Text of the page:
Reference in this connection should doubtless be made to certain other authorities cited by this court in Security-First Nat. Bank of Los Angeles v. Superior Court of Imperial County, supra. In re Duffy, 9 Fed. Supp. 166, was a case where the bankruptcy court, in which a petition under section 75 of the act had been filed, disallowed a motion to permit a deed to be issued to a purchaser at a mortgage foreclosure sale had under a state court's decree rendered prior to the filing of the petition, the equity of redemption being treated as an asset of the debtor within the control of the bankruptcy court. The proceeding thus disallowed was one covered expressly by clause 2 of subdivision "o" of said section [28 Cal. App. 2d 133] 75. So in In re Dickinson, 9 Fed. Supp. 227, the bankruptcy court in which the debtor's petition under section 75 of the Bankruptcy Act was pending, refused to allow a creditor who had in a state court purchased the debtor's property at a foreclosure sale, upon the expiration of the period allowed by the state law for redemption, to maintain in a justice court of the state an action in unlawful detainer to dispossess the debtor. This, again, was but the enforcement of an inhibition expressly made by clause 2 of subdivision "o" of said section 75. In re Houser, 9 Fed. Supp. 891, was, again, a case in which, a farmer debtor having filed a petition under section 75 of the Bankruptcy Act, the bankruptcy court refused to allow one who had sold him personal property under a conditional sales contract, to repossess himself of the property pending the disposition of the debtor's petition. This was merely an enforcement of the specific inhibition of clause 6 of subdivision "o" of said section 75 of the Bankruptcy Act. In Taylor v. Sternberg, 71 Fed.2d 157, a state court in which a receivership had been pending prior to the filing of a bankruptcy proceeding against the debtor was held to have been, in consequence of such filing, divested of jurisdiction to make an order fixing the compensation of its receiver, who was thenceforth remitted to the bankruptcy court to obtain his compensation. In United States Fidelity etc. Co. v. Bray, 225 U.S. 205 [32 S. Ct. 620, 56 L. Ed. 1055], there was involved a situation where a contractor engaged in government work having been adjudged bankrupt, trustees of its property were appointed by the bankruptcy court and took charge of its assets, and under the court's authority borrowed money on trustee's certificates to complete the work undertaken, in order to collect from the government the contract price. This having been done, but the contract having proved unprofitable and there being insufficient funds on hand to meet the labor and material claims, the contractor's bonding company, asserting that these were largely fraudulent, sought and obtained from the bankruptcy court leave to prosecute a bill in equity in the United States Circuit Court to modify the allowances made upon such claims by the referee in bankruptcy. The Circuit Court's decree in the suit thus brought was reversed by the Circuit Court of Appeals as having been entered without jurisdiction, and the [28 Cal. App. 2d 134] action of the Circuit Court of Appeals was sustained by the Supreme Court of the United States, which said (p. 218):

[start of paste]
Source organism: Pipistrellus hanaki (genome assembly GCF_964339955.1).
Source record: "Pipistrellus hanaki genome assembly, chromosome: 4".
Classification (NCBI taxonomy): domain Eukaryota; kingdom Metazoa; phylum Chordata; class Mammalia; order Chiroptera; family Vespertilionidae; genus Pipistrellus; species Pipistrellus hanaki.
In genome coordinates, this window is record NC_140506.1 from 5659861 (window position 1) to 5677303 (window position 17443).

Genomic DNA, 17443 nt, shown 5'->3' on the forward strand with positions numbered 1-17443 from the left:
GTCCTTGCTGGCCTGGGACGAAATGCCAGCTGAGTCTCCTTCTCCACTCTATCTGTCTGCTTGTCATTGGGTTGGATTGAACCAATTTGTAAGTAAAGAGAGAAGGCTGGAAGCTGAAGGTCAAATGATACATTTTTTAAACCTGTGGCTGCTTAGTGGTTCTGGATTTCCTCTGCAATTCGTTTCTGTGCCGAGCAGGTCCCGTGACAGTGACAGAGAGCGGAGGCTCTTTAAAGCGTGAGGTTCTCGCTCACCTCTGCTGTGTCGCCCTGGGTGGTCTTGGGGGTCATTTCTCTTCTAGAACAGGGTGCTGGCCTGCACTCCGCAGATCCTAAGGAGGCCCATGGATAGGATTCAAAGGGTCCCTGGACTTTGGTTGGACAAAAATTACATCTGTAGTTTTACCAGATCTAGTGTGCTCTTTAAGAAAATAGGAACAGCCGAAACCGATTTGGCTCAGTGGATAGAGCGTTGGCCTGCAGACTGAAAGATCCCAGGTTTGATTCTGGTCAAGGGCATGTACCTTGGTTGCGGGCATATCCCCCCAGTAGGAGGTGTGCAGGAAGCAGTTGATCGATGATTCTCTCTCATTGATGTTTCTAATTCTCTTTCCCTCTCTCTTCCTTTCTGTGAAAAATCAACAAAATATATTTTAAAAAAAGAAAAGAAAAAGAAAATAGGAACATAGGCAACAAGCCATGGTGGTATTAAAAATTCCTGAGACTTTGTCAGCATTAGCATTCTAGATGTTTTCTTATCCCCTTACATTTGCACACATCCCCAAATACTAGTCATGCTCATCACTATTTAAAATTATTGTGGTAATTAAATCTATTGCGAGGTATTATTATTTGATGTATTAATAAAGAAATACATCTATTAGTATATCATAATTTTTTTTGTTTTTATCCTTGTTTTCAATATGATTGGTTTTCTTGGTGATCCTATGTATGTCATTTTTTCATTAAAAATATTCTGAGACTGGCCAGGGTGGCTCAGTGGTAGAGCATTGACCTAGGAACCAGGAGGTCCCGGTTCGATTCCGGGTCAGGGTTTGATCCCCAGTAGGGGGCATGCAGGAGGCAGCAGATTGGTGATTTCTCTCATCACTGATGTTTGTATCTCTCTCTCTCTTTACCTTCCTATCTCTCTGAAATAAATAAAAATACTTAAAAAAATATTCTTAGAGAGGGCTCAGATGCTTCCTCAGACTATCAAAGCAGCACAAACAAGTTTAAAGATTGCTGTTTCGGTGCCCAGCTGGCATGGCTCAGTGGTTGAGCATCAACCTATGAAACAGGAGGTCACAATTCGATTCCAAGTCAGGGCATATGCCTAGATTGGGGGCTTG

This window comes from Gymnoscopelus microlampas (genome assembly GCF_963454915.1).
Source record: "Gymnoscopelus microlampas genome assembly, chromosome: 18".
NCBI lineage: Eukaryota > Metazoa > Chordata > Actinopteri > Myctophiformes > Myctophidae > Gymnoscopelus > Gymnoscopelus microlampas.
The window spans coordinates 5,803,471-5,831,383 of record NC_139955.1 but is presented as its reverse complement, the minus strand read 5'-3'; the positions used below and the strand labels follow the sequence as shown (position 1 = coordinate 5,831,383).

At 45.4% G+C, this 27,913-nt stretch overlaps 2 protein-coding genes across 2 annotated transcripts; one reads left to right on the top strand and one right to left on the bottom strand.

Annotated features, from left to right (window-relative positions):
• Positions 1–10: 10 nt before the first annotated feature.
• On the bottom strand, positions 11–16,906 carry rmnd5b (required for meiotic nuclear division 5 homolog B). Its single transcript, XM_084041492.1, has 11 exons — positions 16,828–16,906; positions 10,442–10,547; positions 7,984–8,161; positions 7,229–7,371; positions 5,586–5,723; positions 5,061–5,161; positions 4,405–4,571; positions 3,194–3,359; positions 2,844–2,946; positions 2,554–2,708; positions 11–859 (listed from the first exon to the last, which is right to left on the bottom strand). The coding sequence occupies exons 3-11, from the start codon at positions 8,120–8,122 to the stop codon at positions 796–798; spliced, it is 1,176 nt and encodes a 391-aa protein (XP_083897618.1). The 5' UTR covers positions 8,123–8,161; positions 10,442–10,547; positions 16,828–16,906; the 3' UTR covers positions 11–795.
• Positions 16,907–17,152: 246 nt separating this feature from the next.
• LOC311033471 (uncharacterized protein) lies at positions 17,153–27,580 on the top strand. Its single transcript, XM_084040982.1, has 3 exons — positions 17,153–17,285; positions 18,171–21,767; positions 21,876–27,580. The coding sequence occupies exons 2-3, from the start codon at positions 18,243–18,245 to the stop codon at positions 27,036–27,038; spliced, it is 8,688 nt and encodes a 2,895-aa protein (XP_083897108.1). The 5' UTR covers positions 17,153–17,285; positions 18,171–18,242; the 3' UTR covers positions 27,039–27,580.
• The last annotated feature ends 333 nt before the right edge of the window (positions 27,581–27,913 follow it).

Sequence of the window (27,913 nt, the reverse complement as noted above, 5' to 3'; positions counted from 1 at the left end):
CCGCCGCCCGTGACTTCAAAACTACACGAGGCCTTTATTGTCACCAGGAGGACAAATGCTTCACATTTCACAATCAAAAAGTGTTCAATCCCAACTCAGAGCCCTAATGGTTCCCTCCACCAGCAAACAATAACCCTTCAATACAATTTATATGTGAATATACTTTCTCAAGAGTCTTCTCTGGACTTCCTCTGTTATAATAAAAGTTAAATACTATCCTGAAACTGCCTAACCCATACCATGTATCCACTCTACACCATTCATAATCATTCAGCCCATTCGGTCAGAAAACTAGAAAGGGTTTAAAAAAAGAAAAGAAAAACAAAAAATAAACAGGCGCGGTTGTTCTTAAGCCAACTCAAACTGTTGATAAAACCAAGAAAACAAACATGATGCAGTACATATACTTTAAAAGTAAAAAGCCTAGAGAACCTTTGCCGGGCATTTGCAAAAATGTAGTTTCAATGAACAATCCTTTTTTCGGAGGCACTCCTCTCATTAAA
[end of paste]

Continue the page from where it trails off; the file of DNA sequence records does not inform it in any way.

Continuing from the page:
"A distinct purpose of the Bankruptcy Act is to subject the administration" (italics ours) "of estates of bankrupts to the control of tribunals clothed with authority and charged with the duty of proceeding to final settlement and distribution in a summary way, as are the courts of bankruptcy. Creditors are entitled to have this authority exercised, and justly may complain when, as here, an important part of the administration is sought to be effected through the slower and less appropriate processes of a plenary suit in equity in another court, involving collateral and extraneous matters with which they have no concern, such as the controversy between the complainant" (the bonding company) "and the indemnitor banks."